Physically and mentally, Pacioretty took a big step before training camp. He ran into somebody during a scrimmage and twisted his neck. "I remember my neck cracking from the top of my head to the middle of my back," he said. Makes you shudder. But he was OK, and that's when he knew he was going to be OK.
The Pacioretty-Chara incident led to changes in arenas across the NHL. As a direct result, stanchions were replaced with curved glass to deflect the type of blow Pacioretty suffered when Chara shoved him. It was in the background as the rule governing illegal hits to the head was expanded, covering hits from all directions, not just those from the blindside.
In November, Pacioretty drilled Pittsburgh Penguins defenseman Kris Letang, giving him a concussion and a broken nose. Though he didn't receive a penalty on the play, he received a three-game suspension. New disciplinarian Brendan Shanahan, using the new version of the rule, determined he made the head the principle point of contact.
Suddenly, the skate was on the other foot.
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"People started to … not attack me, but almost call me a dirty player," Pacioretty said. "At the time, I didn't feel like what I did was really wrong because the rule has changed so much year to year. So that's why I was taken aback by it a little bit.
"But then I realized that [Chara] was in the same boat. A lot of people were attacking him and judging him and questioning him and I guess his mentality, and it kind of made me respect him a bit for the way he handled it."
Pacioretty texted Letang to apologize. He never heard back, but he understood that, too. He knew how Letang felt.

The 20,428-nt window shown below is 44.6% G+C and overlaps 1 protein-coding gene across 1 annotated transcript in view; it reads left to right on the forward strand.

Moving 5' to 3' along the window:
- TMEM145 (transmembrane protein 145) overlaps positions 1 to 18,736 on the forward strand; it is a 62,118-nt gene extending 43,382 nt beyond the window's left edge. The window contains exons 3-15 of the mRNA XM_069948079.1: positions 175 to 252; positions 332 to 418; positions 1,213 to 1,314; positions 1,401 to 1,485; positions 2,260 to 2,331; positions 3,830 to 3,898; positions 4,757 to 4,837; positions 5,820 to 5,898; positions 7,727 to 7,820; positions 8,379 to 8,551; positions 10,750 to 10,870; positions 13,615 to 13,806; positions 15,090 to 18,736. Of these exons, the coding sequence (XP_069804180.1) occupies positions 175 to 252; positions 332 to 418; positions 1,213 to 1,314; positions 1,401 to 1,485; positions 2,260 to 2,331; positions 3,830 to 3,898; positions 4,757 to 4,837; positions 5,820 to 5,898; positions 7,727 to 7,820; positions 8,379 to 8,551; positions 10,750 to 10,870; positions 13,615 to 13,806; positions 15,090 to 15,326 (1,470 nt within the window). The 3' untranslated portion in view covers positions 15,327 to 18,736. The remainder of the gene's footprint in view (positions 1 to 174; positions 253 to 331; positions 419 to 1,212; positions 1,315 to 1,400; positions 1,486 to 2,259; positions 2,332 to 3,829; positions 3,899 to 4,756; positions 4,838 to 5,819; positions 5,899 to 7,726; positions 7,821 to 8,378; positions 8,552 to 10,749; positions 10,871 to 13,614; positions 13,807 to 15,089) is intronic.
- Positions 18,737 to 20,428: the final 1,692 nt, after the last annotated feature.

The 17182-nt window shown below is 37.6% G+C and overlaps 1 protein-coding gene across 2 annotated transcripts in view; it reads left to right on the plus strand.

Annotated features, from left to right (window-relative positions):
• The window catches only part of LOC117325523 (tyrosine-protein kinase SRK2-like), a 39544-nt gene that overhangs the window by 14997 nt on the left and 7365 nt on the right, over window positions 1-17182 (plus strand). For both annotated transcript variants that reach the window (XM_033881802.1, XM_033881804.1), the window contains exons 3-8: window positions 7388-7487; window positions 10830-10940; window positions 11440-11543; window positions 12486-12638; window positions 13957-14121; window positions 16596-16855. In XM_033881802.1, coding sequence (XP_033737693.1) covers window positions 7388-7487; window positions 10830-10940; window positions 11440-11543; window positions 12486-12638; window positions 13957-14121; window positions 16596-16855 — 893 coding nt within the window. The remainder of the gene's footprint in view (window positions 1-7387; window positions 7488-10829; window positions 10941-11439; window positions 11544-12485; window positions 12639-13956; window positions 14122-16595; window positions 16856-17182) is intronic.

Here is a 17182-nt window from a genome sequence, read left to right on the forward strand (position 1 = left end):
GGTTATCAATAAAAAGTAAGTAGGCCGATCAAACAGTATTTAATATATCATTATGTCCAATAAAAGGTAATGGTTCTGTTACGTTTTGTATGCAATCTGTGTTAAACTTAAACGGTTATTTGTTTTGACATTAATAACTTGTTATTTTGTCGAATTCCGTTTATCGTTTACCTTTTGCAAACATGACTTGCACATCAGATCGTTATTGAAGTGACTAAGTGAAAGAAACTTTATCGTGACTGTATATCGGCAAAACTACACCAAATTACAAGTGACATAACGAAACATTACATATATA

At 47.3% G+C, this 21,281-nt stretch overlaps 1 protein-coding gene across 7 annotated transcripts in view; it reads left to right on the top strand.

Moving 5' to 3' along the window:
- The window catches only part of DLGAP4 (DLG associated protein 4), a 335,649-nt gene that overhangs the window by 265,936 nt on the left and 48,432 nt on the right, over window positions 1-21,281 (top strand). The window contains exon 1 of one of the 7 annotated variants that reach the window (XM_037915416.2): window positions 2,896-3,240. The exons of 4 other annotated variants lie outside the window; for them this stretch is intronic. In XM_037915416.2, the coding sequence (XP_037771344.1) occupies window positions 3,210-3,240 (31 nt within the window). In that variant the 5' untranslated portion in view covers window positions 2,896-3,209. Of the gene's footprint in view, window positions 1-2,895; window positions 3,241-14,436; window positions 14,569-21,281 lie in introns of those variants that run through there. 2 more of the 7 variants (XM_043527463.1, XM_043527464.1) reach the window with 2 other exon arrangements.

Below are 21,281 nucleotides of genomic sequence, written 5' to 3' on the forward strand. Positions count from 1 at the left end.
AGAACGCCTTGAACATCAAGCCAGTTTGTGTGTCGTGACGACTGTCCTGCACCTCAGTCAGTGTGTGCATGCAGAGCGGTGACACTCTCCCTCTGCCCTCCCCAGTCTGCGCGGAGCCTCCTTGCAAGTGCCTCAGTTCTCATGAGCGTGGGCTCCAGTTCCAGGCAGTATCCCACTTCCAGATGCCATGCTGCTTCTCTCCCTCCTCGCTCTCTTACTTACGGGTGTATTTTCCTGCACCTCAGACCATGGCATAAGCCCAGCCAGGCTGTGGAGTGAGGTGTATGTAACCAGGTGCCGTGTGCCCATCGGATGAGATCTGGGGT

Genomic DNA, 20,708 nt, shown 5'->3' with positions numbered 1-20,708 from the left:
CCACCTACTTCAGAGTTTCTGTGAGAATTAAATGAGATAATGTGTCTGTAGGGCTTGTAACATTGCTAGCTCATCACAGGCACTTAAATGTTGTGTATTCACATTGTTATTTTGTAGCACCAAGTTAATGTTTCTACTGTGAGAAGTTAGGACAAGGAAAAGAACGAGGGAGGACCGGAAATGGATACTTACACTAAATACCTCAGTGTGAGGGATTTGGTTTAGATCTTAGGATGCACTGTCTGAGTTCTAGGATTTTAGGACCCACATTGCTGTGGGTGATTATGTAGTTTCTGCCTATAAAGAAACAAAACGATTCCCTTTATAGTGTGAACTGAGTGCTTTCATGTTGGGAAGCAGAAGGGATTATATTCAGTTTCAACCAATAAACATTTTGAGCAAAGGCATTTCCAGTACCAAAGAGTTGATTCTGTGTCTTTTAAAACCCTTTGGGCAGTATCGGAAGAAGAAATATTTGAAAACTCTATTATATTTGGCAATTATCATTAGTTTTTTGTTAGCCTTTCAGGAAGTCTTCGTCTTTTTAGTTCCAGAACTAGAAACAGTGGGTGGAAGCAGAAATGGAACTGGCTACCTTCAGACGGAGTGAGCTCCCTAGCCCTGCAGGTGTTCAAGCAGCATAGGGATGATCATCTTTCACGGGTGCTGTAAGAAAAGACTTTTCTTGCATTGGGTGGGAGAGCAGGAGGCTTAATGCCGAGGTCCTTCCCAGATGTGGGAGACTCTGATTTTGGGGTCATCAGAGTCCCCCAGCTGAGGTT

* * * * *
Pacioretty and Chara haven't had any deep 1-on-1, face-to-face conversations. The Habs and Bruins are division rivals. At most, Pacioretty has said “Hi,” and Chara has said something like, "Glad to see you back out here."
But they are both hockey players, and they have both seen the different sides of their profession. Independent of each other, they sound remarkably similar.
Pacioretty spoke to the media early Tuesday. He relived the Chara incident yet again and yet again, but this time, he handled it like this:
"Most people in the NHL respect each other as players," he said. "People may judge someone for a hit, but this sport is so fast and it's only getting faster. You have a split-second to make a reaction and to make a decision, so that's what's tough about it sometimes."
Chara spoke to the media a couple of hours later. He was asked what he thought about Pacioretty reaching out to Letang, the way he had reached out to Pacioretty. It was like an echo:
"In a split-second you do something," he said. "You don't even have time to think about it. You just react to it. So yeah, it's just a great gesture for him to reach out to Kris and give him the shout, and that's what we do. We play hard, but we're also humans and we don't want to hurt anybody on purpose."
You've got to respect that.